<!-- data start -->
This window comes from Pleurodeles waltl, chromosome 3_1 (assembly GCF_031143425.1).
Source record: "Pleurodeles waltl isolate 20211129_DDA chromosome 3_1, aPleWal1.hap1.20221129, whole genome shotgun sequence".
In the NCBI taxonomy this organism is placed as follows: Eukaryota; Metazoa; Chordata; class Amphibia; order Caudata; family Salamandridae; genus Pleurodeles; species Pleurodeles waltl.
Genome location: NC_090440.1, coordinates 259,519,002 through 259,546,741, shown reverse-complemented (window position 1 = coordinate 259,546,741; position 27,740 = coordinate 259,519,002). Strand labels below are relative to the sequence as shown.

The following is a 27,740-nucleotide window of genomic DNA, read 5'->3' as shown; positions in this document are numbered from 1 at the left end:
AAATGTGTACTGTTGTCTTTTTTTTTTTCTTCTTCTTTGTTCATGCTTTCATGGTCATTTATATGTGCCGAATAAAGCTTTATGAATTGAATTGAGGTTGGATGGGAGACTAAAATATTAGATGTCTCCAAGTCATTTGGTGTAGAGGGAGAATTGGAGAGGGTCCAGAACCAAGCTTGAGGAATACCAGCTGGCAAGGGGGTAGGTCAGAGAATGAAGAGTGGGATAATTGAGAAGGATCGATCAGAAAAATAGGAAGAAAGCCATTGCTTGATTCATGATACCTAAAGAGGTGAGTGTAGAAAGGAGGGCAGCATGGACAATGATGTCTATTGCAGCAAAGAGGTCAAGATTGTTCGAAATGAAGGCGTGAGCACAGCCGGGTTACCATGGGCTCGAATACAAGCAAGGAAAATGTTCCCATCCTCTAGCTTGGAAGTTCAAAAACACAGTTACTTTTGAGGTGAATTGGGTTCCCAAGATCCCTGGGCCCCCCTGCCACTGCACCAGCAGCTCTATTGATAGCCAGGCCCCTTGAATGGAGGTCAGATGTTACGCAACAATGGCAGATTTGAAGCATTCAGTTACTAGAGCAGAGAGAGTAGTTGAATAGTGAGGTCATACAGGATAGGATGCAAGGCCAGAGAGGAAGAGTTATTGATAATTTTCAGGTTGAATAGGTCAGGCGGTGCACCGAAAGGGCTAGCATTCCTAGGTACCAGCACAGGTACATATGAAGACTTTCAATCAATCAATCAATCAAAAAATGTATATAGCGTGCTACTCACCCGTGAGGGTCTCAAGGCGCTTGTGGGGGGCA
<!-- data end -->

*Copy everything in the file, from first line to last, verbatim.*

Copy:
This window comes from Pleurodeles waltl, chromosome 3_1 (assembly GCF_031143425.1).
Source record: "Pleurodeles waltl isolate 20211129_DDA chromosome 3_1, aPleWal1.hap1.20221129, whole genome shotgun sequence".
In the NCBI taxonomy this organism is placed as follows: Eukaryota; Metazoa; Chordata; class Amphibia; order Caudata; family Salamandridae; genus Pleurodeles; species Pleurodeles waltl.
Genome location: NC_090440.1, coordinates 259,519,002 through 259,546,741, shown reverse-complemented (window position 1 = coordinate 259,546,741; position 27,740 = coordinate 259,519,002). Strand labels below are relative to the sequence as shown.

The following is a 27,740-nucleotide window of genomic DNA, read 5'->3' as shown; positions in this document are numbered from 1 at the left end:
AAATGTGTACTGTTGTCTTTTTTTTTTTCTTCTTCTTTGTTCATGCTTTCATGGTCATTTATATGTGCCGAATAAAGCTTTATGAATTGAATTGAGGTTGGATGGGAGACTAAAATATTAGATGTCTCCAAGTCATTTGGTGTAGAGGGAGAATTGGAGAGGGTCCAGAACCAAGCTTGAGGAATACCAGCTGGCAAGGGGGTAGGTCAGAGAATGAAGAGTGGGATAATTGAGAAGGATCGATCAGAAAAATAGGAAGAAAGCCATTGCTTGATTCATGATACCTAAAGAGGTGAGTGTAGAAAGGAGGGCAGCATGGACAATGATGTCTATTGCAGCAAAGAGGTCAAGATTGTTCGAAATGAAGGCGTGAGCACAGCCGGGTTACCATGGGCTCGAATACAAGCAAGGAAAATGTTCCCATCCTCTAGCTTGGAAGTTCAAAAACACAGTTACTTTTGAGGTGAATTGGGTTCCCAAGATCCCTGGGCCCCCCTGCCACTGCACCAGCAGCTCTATTGATAGCCAGGCCCCTTGAATGGAGGTCAGATGTTACGCAACAATGGCAGATTTGAAGCATTCAGTTACTAGAGCAGAGAGAGTAGTTGAATAGTGAGGTCATACAGGATAGGATGCAAGGCCAGAGAGGAAGAGTTATTGATAATTTTCAGGTTGAATAGGTCAGGCGGTGCACCGAAAGGGCTAGCATTCCTAGGTACCAGCACAGGTACATATGAAGACTTTCAATCAATCAATCAATCAAAAAATGTATATAGCGTGCTACTCACCCGTGAGGGTCTCAAGGCGCTTGTGGGGGGCA